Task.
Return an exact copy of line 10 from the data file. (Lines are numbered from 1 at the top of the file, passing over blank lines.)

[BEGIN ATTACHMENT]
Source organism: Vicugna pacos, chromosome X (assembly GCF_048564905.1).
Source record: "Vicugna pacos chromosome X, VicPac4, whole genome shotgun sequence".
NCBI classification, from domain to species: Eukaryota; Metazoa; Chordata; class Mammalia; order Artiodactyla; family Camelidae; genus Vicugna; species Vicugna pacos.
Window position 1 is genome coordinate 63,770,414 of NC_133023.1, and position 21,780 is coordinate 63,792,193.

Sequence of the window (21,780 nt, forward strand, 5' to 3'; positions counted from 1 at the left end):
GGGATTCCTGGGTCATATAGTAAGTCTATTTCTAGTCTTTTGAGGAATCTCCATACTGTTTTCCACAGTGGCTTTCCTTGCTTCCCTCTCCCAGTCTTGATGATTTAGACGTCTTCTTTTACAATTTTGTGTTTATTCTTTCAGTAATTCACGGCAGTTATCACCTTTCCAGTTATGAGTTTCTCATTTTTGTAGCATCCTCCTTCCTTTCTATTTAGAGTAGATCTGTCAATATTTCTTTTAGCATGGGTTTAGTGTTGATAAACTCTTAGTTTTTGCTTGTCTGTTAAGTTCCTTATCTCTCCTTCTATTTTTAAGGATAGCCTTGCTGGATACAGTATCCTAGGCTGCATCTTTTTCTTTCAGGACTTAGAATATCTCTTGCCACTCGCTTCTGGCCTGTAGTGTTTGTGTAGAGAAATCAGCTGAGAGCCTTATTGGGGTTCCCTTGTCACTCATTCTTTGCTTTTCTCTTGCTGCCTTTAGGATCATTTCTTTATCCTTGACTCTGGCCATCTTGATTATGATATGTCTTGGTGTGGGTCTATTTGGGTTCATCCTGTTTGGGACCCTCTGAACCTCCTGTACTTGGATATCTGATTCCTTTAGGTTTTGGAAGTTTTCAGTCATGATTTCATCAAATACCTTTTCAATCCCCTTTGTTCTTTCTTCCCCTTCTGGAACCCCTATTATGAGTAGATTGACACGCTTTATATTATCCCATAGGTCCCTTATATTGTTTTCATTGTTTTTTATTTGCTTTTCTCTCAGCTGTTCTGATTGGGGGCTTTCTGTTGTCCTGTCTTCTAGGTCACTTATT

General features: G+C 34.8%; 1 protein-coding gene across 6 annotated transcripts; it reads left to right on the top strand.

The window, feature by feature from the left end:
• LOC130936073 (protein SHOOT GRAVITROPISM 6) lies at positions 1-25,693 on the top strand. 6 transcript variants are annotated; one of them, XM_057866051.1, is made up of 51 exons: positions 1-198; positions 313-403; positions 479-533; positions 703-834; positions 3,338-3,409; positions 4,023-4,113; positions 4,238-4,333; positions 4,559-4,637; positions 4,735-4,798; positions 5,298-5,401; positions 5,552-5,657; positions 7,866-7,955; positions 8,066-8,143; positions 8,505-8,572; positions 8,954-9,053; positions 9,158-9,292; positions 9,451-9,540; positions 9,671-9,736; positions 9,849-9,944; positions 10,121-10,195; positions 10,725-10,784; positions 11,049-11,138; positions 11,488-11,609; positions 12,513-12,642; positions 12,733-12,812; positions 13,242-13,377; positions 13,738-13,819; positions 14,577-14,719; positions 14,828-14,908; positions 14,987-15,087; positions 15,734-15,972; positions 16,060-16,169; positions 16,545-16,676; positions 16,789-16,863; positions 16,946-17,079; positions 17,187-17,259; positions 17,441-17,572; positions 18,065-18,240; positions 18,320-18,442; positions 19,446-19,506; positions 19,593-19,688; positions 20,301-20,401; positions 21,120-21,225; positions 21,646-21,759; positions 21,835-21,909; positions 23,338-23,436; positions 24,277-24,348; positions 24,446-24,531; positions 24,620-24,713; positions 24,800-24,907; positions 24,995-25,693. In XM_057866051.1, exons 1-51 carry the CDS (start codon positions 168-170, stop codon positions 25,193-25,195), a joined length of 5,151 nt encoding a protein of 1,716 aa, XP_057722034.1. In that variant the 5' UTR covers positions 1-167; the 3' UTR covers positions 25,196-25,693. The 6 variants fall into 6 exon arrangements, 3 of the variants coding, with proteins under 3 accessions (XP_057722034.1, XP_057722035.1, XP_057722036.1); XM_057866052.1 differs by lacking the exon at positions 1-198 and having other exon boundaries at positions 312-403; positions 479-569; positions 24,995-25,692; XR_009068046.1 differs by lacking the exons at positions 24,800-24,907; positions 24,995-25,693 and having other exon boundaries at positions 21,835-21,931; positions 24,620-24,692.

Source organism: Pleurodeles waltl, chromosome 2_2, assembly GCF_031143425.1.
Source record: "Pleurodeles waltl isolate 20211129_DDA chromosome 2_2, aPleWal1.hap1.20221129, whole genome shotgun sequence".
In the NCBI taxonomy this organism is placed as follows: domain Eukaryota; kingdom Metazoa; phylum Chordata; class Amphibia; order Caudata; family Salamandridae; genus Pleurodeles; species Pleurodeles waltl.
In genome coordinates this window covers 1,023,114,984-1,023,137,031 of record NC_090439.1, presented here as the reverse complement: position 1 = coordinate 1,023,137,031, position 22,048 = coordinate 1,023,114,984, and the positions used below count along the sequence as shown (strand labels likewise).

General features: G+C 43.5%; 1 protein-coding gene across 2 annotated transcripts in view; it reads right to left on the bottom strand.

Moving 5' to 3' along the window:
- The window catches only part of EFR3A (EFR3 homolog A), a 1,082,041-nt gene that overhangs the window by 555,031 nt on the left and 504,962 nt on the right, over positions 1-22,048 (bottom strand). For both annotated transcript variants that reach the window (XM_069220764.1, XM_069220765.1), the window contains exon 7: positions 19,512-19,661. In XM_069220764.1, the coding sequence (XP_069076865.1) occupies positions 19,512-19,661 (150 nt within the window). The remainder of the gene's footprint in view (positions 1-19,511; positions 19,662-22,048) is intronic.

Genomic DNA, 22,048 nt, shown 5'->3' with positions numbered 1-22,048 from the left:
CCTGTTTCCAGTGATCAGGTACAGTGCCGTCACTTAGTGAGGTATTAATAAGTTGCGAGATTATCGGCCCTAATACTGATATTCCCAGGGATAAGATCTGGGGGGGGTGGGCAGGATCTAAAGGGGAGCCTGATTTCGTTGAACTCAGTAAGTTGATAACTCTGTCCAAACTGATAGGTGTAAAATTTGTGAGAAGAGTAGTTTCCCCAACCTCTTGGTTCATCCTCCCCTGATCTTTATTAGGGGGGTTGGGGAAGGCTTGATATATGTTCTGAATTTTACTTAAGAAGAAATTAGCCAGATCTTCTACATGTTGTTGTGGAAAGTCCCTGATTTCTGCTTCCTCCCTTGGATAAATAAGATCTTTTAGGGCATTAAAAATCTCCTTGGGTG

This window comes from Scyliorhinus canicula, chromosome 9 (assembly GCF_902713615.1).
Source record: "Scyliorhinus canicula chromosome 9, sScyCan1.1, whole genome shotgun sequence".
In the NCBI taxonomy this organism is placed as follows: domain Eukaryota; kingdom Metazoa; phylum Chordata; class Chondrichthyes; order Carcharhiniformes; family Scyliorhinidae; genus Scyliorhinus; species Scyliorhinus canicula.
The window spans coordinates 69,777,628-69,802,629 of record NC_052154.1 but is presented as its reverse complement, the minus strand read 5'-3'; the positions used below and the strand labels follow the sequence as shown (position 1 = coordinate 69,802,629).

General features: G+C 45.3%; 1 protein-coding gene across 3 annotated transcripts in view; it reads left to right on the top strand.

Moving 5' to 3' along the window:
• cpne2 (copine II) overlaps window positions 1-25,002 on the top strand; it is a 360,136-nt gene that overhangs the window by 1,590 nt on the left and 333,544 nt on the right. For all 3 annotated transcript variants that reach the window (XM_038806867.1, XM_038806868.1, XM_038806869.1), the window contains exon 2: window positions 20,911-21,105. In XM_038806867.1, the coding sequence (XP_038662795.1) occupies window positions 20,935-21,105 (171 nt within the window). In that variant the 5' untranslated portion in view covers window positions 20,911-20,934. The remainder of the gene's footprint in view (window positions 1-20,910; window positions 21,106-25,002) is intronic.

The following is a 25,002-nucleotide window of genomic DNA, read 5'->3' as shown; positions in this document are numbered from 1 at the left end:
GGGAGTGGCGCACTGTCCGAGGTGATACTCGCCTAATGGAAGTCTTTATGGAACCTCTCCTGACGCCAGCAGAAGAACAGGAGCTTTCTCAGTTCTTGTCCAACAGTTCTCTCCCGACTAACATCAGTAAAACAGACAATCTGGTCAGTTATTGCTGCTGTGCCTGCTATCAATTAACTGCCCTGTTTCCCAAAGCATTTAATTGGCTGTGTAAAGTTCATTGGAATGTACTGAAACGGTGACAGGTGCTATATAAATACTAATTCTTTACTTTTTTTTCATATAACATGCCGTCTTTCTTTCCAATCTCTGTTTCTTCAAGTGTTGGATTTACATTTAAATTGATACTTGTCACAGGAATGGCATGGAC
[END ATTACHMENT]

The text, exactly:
Source organism: Pleurodeles waltl, chromosome 2_2, assembly GCF_031143425.1.